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Sunday, March 25, 2012

History Minute: Kerry Crayston MIA - What Happened?

Researching military history can be emotionally taxing, especially when dealing with correspondence between family members. In this installment of History Minute, Mike Gray unravels the mystery of Kerry Crayston MIA.


Pilot Officer Kerry Crayston First row, standing.Third from left.
115 Squadron in Cambridgeshire, England August 30, 1944

Recently, the Military Museum in Campbellford was honoured to receive a collection of documents, records, letters, and personal effects of one Kerry Crayston, of Campbellford. Kerry served with 115 Squadron, Royal Air Force, during the war. The items were received from the estate of his late brother, Theodore, who also served with the Royal Canadian Air Force during the war.

What Happened to Kerry Crayston?

What intrigued us about starting this project- investigating what actually happened that night; was the final series of CP telegraphs exchanged between Kerry and his mother in Toronto, just prior to Kerry's disappearance.
It was heartbreaking to remain objective during the course of this research.

German Bombers Decimating Allied Planes

By November of 1944 the air war over Europe, over Germany, was reaching its peak, it's most bizarre. By day the United States 8th Air Force Fortresses and Liberators would come, by night, the Royal Air Force's Lancasters and Halifaxes. Bombing around the clock. German day fighters would rip through the 8th Air Force's bombers, desperately trying to stop them. Many were actually rammed by the fighters. At night, the German night fighters would arise from their airfields. Radar guided, they would slip into the bomber stream and take out their targets unseen. R.A.F. bombers would never know what hit them.

Kerry Crayston 115 Squadron

Kerry Crayston was only 20 years of age, one of thousands of other Canadians involved in this macbre dance of death in the skies.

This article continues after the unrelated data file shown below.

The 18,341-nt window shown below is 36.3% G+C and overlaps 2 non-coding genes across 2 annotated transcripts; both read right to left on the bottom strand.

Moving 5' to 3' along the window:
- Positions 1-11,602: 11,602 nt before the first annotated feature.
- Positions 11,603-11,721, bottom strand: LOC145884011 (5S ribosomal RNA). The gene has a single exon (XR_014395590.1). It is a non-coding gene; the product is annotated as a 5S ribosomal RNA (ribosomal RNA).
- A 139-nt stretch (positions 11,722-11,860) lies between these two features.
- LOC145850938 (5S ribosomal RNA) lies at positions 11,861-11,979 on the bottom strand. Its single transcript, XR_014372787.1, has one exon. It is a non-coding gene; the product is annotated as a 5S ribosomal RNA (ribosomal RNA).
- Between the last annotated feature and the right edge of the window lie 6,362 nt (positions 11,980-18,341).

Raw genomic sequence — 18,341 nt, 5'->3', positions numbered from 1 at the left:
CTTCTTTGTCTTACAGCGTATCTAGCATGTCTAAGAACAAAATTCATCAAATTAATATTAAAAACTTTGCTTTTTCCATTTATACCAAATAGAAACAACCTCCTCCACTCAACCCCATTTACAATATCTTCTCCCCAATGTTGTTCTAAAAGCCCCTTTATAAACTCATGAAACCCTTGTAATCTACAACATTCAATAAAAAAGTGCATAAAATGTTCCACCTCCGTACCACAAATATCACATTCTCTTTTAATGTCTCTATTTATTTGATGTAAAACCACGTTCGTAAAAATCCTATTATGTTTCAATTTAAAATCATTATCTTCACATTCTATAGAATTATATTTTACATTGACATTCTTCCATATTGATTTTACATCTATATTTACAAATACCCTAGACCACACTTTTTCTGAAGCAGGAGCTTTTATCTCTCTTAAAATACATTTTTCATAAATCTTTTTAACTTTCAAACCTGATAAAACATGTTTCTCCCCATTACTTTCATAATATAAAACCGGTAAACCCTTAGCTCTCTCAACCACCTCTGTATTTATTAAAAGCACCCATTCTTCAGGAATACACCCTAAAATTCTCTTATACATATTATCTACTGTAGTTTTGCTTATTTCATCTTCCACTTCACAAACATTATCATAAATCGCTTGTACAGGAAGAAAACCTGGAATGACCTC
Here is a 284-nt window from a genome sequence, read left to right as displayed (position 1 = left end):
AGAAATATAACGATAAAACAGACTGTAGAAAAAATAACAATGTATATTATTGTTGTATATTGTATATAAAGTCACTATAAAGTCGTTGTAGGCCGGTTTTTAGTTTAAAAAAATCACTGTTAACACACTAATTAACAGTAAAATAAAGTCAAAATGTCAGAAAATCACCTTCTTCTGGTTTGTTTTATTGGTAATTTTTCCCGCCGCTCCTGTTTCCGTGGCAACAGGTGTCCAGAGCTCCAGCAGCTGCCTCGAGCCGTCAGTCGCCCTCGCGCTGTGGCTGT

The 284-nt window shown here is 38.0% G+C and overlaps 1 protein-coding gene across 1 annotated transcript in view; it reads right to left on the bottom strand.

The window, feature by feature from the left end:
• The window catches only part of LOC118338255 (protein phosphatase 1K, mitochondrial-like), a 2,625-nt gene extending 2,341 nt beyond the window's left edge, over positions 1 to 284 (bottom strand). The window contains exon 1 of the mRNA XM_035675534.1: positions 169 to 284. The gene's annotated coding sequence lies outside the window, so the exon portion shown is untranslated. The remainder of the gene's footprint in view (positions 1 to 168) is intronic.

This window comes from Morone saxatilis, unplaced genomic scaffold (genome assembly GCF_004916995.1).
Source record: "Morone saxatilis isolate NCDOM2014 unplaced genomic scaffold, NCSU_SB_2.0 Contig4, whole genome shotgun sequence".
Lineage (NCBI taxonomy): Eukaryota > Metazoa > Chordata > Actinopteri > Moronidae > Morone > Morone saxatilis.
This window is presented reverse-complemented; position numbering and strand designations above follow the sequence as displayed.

Kerry qualified as an air-gunner, though the records indicate his ability at this was just slightly above average. He was posted to 115 Squadron, then flying from Witchford, England, as a tail-gunner to a Lancaster crew. While ocassionally there were sometimes changes in the crew, Kerry's crew included three other Canadians throughout their missions. Flight Lieutenant John Davidson of Toronto was the pilot.
Kerry's crew were confident, cocky, Veterans of the air war, they felt nothing could happen to them now. They were on their 29th mission - 30 and they would be done their tour.

Waddling Through German Skies Over Dortmund

So, what happened that night over Dortmund?
Bomber Command dispatched 177 Lancasters to targets that night. Only two were lost that night. German anti-aircraft [flak] claimed both as kills,but were they?
Firstly, 115 Squadron was notorious for achieving most aircraft to target. They also vied for largest percentage of bombs delivered, tonnage, to target.
Their Lancasters were grossly overloaded on missions, well past capacity. 115 Squadron was also experiencing the highest casualty rate in Bomber Command.
While wartime Lancasters could bear an amazing amount of tonnage, the overload would make the aircraft a nightmare to fly. 115 Squadron aircraft did not fly, they waddled through the night skies.

Fitting the Puzzle Together

Records indicate the second aircraft lost that night contained 9 crew, which means a training aircraft. It was common procedure to add extra crew on missions for training purposes.

Red Cross records indicate that there was little, or nothing, to be recovered. What remains there were, from that night, were unidentifyable. There was little or no wreckage.

Based on what we do know, and from previous research on an occurence as this, we can make a conjecture within a 90% probability of what happened that night.
German anti-aircraft did not hit anything. They would claim anything that falls from the sky, regardless.

One aircraft had completed its bomb run, and was turning outward bound for home. The other, fully loaded,and inward bound, collided with the other in the night sky over Dortmund. The crews of both aircraft are commemorated on the Royal Air Force's monument to the missing at Runnymede Memorial in England.

As for the CP telegraphs:
November 14, 1944, Kerry wrote,
Am completing tour. Can you send money for end of tour party?

Kerry thought he was on his 30th mission, though he was actually only his 29th.
November 15, 1944,
Sent 14 pounds. Have fun.
See you soon.
Love, Mom.

November 16, 1944,
From the War Office,
We regret to inform you . . . missing in action.

For History Minute,

Mike Gray

About the Author:

image Omemee Ontario Historian Mike Gray
Mike Gray
Omemee Military Historian
Mike Gray, long-standing Omemee Legion member, is an active military history curator whose efforts have been recognized locally, provincially, nationally, and internationally. Mike enjoys ferreting out historic details,and bringing history to life. Mike says: 'I have been a lot of places, met some remarkable,wonderful, unusual, famous and not so famous people.Nothing surprises me anymore.' Have a history question? Leave a comment below, or ask Mike by email at mdgray AT xplornet DOT ca

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